#8 The Unmade Woman!
"I don't want to cover up anymore. Not my face, not my mind, not my soul, not my thoughts, not my dreams, not my struggles, not my emotional growth. Nothing.” Alicia Keys
c: We say this word feminine, the reformation of feminine and we all have in our minds what feminine is and it’s usually something soft and sweet and frilly, rainbows, unicorns…
h: Sugar and spice and everything nice…
c: Yes, but that is not the feminine we talk about, it’s something far deeper than that, something far more sacred than that. If you’re the burliest, toughest, strongest, meanest man on the planet, you have feminine essence in you. If you're a woman who would punch out anyone who would suggest anything about you is traditional feminine, you have the essence of feminine in you. That is the feminine we talk about when we talk about he emancipation of feminine, it’s about drawing that forward. Humanity needs that. The piece we have been ignoring, putting aside for so long. We need that to move forward, and it’s in all of us, it’s not just in women, it’s in everyone. That’s what we’re talking about. When it comes to this name of ours — the Virgin, it’s not a trophy, men. It’s not a trophy. We're talking about a word people use to downgrade something absolutely sacred in everyone who chooses that for themselves. And when we talk about the Bitch we’re not talking about the woman who disagrees with you, the one you want to hold down when she rises up. We’re talking about the freedom for someone to speak their mind and for you — for us, to respect it. That’s what we’re talking about. And when it comes to Beauty, that’s what our show is about today.
h: I was really moved by Alicia Keys’ no makeup movement. She's decided not to wear makeup, not only at concerts, on tv on the voice, but in her day to day life as well. She feels makeup not only covers her face but her expression of self to fit a model of what society wants her to be as far as beauty goes, instead of what she truly is. The other underlying, vital point I feel really important exploring is she is not shaming anyone who does want to wear makeup. That isn’t the point of the movement, it’s saying that weather or not you want to that you should have the right to choose. That ties back to consent, having the ability, agency and autonomy to see what you want and you value, and having the means to be able to act on that.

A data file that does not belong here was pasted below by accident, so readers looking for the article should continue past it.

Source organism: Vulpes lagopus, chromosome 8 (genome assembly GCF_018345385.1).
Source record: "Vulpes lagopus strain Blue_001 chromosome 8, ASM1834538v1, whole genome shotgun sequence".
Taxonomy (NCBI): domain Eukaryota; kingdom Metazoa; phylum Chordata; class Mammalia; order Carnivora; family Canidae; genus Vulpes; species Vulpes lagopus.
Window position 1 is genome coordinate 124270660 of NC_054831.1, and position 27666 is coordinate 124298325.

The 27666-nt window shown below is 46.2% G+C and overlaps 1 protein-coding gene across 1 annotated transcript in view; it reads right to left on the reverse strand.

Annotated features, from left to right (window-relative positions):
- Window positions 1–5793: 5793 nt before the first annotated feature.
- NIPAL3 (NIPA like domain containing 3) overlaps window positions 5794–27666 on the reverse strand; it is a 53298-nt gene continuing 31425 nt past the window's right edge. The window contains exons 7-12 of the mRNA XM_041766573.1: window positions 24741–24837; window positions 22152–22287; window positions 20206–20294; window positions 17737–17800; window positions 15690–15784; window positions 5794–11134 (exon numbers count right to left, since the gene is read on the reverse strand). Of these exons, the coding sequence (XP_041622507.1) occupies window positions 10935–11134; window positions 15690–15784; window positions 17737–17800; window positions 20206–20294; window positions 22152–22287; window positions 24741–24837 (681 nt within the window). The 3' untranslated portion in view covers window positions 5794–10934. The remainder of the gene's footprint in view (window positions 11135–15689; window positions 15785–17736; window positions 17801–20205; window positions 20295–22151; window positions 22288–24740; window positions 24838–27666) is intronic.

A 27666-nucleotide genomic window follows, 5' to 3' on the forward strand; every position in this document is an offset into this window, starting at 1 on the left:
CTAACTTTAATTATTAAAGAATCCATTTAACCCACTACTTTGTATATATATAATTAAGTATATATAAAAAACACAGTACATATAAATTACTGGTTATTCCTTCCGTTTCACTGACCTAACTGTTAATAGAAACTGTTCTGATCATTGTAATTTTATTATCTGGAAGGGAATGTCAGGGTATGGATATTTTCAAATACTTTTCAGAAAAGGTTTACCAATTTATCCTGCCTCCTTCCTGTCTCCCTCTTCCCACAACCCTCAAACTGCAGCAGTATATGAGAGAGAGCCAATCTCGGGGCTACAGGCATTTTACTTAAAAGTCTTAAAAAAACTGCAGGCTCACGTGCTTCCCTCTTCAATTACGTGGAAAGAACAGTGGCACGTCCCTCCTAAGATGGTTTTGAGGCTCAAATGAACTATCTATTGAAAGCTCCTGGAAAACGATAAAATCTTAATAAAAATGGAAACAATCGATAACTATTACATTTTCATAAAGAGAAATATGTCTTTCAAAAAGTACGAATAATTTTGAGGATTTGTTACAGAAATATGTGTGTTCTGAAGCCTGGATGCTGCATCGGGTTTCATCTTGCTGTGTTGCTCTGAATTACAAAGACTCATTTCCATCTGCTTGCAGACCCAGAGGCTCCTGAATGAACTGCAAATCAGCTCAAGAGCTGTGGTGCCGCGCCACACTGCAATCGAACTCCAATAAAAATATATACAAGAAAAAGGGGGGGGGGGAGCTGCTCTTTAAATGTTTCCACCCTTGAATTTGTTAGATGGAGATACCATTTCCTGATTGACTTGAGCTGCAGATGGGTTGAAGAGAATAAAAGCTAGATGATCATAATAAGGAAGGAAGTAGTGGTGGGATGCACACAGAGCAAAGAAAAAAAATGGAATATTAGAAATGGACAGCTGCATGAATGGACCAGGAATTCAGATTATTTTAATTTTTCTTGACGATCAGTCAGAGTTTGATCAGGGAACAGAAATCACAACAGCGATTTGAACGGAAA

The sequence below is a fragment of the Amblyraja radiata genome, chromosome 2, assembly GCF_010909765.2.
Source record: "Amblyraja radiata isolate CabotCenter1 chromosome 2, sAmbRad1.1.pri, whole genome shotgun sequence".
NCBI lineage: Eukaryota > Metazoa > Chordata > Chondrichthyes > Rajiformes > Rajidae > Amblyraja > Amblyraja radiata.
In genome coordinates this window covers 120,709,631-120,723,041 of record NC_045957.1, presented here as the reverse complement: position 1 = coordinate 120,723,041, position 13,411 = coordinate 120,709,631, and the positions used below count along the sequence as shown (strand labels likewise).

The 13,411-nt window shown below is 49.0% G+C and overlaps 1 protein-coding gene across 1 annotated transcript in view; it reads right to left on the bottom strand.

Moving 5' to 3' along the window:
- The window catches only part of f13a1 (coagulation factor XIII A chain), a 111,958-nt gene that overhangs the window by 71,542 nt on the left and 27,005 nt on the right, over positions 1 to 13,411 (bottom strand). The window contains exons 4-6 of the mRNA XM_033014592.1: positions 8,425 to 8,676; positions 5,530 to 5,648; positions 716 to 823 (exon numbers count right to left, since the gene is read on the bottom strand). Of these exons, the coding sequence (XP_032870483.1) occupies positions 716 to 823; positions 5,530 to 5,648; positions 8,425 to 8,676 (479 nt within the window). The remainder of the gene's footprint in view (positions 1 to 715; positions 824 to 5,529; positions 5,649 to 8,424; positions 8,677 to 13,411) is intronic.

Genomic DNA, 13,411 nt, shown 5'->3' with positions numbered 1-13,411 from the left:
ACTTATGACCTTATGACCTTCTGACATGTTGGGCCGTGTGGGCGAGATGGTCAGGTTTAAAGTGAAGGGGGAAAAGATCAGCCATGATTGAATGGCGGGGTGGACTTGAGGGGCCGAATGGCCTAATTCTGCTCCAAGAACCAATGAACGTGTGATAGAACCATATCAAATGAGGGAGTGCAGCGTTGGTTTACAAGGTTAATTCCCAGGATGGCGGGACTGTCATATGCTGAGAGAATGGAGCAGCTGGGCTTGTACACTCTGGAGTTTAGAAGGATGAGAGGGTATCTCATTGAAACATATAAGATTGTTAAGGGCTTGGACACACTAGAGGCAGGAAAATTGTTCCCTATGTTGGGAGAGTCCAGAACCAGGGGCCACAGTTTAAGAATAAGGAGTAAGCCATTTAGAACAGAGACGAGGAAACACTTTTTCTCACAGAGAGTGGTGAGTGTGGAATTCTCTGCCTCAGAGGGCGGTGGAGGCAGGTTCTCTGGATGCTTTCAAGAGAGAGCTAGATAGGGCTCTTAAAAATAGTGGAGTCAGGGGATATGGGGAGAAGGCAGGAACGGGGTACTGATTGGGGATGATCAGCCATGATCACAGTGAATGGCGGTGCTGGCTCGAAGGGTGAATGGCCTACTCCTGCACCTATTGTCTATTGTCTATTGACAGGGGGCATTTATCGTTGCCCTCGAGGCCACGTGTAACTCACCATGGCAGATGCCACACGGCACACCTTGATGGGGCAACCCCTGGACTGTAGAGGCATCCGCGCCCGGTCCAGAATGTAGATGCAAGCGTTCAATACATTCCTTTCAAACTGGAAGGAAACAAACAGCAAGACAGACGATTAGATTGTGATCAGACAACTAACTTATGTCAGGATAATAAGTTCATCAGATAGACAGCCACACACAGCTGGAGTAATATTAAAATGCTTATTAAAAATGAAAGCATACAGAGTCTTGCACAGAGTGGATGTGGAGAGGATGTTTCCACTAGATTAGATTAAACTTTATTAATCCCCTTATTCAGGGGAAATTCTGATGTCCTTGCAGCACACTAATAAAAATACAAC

c: I like this headline: Alicia Keys is refusing to wear makeup, refusing! Outrage! No, she is choosing not to put makeup on her face.
h: I love the way the media is spinning that. It’s like she’s letting all of the celebrity establishment down by exposing what we actually look like as human beings. How dare she.
c: I’m of two minds about this. The whole thing came about because Alicia wrote an article for Lenny Magazine. In it she says, “women and girls shouldn’t be forced to wear makeup. Public scrutiny has altered my perception of beauty and perfection. When I first started people would say, "I'm hard, I act like a boy, I must be gay, I should be more feminine! So, I wrote a list of all the things that I was sick of — one was how much women are brainwashed into feeling like we have to be skinny, or sexy, or desirable, or perfect. I was tired of the constant judgment of women.”
h: Amen sister.
c: Do you feel the same?
h: oh yeah, I feel like coming from a voice like hers with the pedestal we put celebrities onto and this sense that they are this almost untouchable standard of beauty, and she is really shining a bright light into a dark, dark room. She’s saying that I look normal like everyone else and I feel this pressure to continue this facade that’s being projected to women. She is seeing the consequences in her own life, and proliferating that feeling to other women. I really applaud her for the steps she’s taken. You must have seen the level of hate from women and men alike that she has made this decision.
c: Absolutely, but I also find it interesting that she originally had to be talked into doing this by her photographer. She came straight from the gym in her sweats and hat and the photographer said, I like that way you look, let’s shoot you that way and it was like, aaaaahhh. So the photographer told her, your music is raw, it’s fresh, I want you to look raw and fresh. Why don’t we give it a shot. And boom, a revolution is born. After the shoot she said, “It was the most empowered, most free, and most honestly beautiful that I have ever felt. I don't want to cover up anymore. Not my face, not my mind, not my soul, not my thoughts, not my dreams, not my struggles, not my emotional growth. Nothing.” That was her moment of eureka! To be fair to Alicia, she does say, “me choosing to be makeup free doesn't mean I'm anti-makeup. I love my lip gloss, I love my blush, I love my eyeliner. 'It's not about that. At the same time, I don't want to feel beholden— to have to do it.” It’s a freedom for her. She’s cutting the chord; power to her for that. I see it though like the princess leading the peasant revolution. Alicia Keys is not your average girl next door.